• Narcoleptic sleep is characterized by a tendency to go abruptly from a waking state to REM sleep with little or no non-REM sleep.
  • Genetics and Evolution might also be a cause of Narcolepsy.
  • According to a hypothesis REM sleep is an evolutionary transformation of a well-known defensive mechanism, the tonic immobility reflex.
  • Vaccine might also be a possible cause of narcolepsy.
  • Obstructive sleep apnea occurs frequently in narcolepsy and may delay diagnosis of narcolepsy by years and interfere with proper management.
  • It is possible that an individual may suffer from both.

Diagnosis is relatively easy when all the symptoms of narcolepsy are present, but if the sleep attacks are isolated and cataplexy is mild or absent, diagnosis can be more difficult. Two tests that are commonly used in diagnosing narcolepsy are the polysomnogram, and administration of the Epworth sleepiness scale.

The polysomnogram involves continuous recording of sleep brain waves and a number of nerve and muscle functions during nighttime sleep. Observation of the different sleep phases is also important. People with narcolepsy fall asleep rapidly with these tests, enter REM sleep early, and may often awaken during the night. The polysomnogram also helps to detect other possible sleep disorders that could cause daytime sleepiness.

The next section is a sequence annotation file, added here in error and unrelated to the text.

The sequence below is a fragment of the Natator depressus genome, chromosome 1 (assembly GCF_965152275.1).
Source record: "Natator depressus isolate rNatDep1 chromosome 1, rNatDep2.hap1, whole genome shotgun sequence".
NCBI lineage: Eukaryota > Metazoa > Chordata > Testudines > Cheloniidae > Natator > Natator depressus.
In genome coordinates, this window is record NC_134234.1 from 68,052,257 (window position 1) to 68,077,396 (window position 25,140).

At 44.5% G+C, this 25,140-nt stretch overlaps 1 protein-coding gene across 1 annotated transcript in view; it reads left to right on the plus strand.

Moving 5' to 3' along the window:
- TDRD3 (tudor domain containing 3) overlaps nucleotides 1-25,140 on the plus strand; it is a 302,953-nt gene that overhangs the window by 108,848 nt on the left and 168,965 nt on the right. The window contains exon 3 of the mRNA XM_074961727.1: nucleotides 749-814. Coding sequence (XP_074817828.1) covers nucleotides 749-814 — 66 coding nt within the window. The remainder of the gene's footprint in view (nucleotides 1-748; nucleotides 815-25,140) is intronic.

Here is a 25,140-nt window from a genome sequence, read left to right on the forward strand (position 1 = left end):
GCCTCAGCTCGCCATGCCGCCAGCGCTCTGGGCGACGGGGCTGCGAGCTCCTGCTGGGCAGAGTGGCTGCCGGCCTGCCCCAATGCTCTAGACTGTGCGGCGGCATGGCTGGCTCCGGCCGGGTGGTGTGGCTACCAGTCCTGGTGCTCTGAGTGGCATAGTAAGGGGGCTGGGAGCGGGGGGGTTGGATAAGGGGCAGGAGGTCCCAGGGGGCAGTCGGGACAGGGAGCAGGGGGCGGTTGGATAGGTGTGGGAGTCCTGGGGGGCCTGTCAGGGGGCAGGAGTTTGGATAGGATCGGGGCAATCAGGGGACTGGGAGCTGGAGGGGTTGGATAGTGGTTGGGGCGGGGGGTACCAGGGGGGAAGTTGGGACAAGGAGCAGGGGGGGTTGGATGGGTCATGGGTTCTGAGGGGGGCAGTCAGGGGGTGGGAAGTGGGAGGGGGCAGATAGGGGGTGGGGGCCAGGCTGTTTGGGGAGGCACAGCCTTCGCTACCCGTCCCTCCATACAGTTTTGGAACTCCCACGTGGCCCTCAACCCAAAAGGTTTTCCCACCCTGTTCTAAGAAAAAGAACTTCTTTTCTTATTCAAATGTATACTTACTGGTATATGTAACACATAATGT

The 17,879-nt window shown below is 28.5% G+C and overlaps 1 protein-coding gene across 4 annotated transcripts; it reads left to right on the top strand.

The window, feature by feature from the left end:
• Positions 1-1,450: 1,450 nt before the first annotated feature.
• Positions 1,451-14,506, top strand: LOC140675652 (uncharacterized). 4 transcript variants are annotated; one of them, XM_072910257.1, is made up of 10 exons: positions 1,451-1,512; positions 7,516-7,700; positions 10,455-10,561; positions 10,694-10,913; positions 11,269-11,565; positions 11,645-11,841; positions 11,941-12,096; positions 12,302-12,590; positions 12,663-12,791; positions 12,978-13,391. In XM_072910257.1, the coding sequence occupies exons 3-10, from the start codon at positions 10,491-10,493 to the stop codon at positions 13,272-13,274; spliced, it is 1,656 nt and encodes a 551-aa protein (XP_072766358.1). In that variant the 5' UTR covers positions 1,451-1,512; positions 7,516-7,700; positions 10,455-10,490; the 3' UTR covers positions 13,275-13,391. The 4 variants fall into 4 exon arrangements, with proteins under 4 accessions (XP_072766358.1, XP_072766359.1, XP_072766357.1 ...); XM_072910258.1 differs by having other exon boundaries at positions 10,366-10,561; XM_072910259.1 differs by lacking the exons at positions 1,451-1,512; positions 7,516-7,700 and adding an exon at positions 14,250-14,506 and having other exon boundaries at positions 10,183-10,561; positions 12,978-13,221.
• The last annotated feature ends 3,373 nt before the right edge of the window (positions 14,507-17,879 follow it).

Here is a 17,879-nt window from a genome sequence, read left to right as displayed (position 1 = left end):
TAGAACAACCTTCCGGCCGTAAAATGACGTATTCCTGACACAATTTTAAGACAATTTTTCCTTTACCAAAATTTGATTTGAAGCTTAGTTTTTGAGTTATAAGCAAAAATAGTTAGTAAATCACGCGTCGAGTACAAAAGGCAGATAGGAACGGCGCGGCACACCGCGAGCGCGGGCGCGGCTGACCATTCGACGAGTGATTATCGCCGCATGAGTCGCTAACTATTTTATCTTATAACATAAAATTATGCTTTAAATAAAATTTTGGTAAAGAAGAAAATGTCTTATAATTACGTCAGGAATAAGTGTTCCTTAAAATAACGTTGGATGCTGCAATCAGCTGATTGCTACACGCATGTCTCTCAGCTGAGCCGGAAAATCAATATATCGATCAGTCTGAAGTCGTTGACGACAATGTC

The Epworth Sleepiness Scale is a brief questionnaire that is administered to determine the likelihood of the presence of a sleep disorder, which includes narcolepsy. 

People with narcolepsy can be substantially helped, but not cured. Treatment is patient specific based on symptoms and therapeutic response and may take several months or longer.

Medication adjustments are frequently necessary and complete control of symptoms is seldom possible. Oral medications are necessary but lifestyle changes are also important.

The main treatment of excessive daytime sleepiness in narcolepsy is central nervous system stimulants. Daytime naps are not a replacement for night-time sleep.

Ongoing communication between the health care provider, patient and the patient's family members is important for optimal management of narcolepsy.

Sharon Izak Elaine Chat staff